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Did you have a good weekend? Take a moment to savour it, if you did. There's new scientific evidence this may help boost your long-term happiness.

In a study of almost 500 people over 12 weeks, the University of Missouri has found that we gradually adjust to new levels of happiness based on previous experiences — a process known as "hedonic adaptation," according to the Vancouver Sun.

The emotional high of a new love or career success abates over time, reports the Sun. Then, we move on, seeking new highs and potentially frittering away the good vibes.

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"It's really about getting the most out of what you have before moving onto the next thing," says lead author Kennon Sheldon, professor of psychological sciences. "Otherwise, (the pursuit of happiness) can become like an addiction, where we're always looking for the next hit."

Consider it the stop-and-smell-the-roses effect.

Six weeks after the study started, researchers asked participants to recount a positive experience they had.

"After another six weeks, they were reminded of that positive change and asked about the extent to which they still appreciated it, enjoyed new opportunities because of it, or aspired to better things," reports the Sun.

Those who were less appreciative and mindful of that happy moment were more likely to drop back down to their baseline happiness. But those who continued to savour and enjoy it were able to delay that effect.

So, "hedonic adaptation was prevented when people showed continued appreciation of the benefits of the change that first made them happy, and continued to derive a variety of experiences related to that original event," reports the Sun.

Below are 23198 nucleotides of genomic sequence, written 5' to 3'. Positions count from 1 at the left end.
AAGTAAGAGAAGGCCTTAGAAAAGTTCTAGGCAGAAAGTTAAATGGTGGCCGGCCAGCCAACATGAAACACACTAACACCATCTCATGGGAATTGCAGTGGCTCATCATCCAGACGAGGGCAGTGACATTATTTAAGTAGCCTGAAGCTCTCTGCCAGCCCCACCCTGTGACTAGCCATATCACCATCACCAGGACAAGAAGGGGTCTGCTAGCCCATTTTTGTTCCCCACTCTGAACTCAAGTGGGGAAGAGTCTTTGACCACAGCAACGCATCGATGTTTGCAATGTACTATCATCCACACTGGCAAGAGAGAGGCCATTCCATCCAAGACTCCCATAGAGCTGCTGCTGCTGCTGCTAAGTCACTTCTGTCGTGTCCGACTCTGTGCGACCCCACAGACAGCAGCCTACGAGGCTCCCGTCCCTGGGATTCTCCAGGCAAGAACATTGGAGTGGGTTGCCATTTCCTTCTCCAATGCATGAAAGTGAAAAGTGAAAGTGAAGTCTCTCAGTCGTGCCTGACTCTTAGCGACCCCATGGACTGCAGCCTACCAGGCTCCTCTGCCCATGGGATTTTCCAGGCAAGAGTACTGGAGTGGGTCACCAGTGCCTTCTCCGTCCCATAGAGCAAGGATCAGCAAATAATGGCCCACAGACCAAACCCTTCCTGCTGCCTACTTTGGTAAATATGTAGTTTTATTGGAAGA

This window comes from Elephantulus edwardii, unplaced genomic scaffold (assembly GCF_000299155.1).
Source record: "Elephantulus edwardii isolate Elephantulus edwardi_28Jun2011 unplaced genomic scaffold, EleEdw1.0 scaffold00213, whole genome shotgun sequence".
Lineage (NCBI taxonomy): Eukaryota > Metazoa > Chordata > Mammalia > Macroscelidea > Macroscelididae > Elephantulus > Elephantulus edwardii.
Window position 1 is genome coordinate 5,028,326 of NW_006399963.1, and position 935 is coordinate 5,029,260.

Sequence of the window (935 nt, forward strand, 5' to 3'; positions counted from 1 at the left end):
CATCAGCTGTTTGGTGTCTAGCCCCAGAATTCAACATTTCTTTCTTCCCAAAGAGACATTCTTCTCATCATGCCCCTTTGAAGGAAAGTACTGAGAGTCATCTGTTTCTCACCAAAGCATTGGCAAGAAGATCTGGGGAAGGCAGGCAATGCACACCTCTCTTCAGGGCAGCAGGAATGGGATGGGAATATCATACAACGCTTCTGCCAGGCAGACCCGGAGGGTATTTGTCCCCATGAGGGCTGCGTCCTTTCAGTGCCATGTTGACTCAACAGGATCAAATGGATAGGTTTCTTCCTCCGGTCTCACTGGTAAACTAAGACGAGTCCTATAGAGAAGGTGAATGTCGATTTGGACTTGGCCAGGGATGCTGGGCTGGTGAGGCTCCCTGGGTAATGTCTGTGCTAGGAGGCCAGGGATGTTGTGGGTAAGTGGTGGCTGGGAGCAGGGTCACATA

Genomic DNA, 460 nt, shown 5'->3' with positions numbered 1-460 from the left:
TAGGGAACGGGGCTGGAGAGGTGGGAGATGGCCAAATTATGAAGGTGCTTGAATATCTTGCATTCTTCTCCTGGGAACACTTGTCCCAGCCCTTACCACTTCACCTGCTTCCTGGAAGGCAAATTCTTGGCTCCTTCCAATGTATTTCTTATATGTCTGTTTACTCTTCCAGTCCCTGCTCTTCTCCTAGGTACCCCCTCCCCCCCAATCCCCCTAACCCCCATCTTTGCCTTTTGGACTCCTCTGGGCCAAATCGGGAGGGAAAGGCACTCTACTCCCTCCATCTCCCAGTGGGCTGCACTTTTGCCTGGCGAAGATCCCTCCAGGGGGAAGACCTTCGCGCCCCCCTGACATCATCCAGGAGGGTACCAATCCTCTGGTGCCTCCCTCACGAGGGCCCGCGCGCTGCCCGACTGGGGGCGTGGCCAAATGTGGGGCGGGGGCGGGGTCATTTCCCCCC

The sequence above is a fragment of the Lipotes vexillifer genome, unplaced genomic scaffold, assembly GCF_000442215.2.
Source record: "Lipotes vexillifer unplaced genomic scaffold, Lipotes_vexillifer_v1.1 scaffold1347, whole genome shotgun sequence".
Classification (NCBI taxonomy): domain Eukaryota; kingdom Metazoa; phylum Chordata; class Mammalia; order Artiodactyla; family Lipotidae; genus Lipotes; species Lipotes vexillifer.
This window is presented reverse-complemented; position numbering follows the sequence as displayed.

Examples included "finding ongoing joy in fitting into smaller clothes," after weight loss, along with "receiving positive social attention and having greater stamina, while at the same time feeling emboldened to run a marathon, test the dating scene and take dance lessons."

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It looks like science may now be endorsing those Oprah-esque gratitude journals currently in vogue. But even if it's not in your nature to gush, would you now consider dwelling on the positive a little more?

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About the Author

Tralee Pearce has been a reporter at The Globe and Mail since 1999, starting as a writer in the paper’s Style section. She joined the new Life section for its launch in 2007. She covers parenting and family issues for the daily section. More

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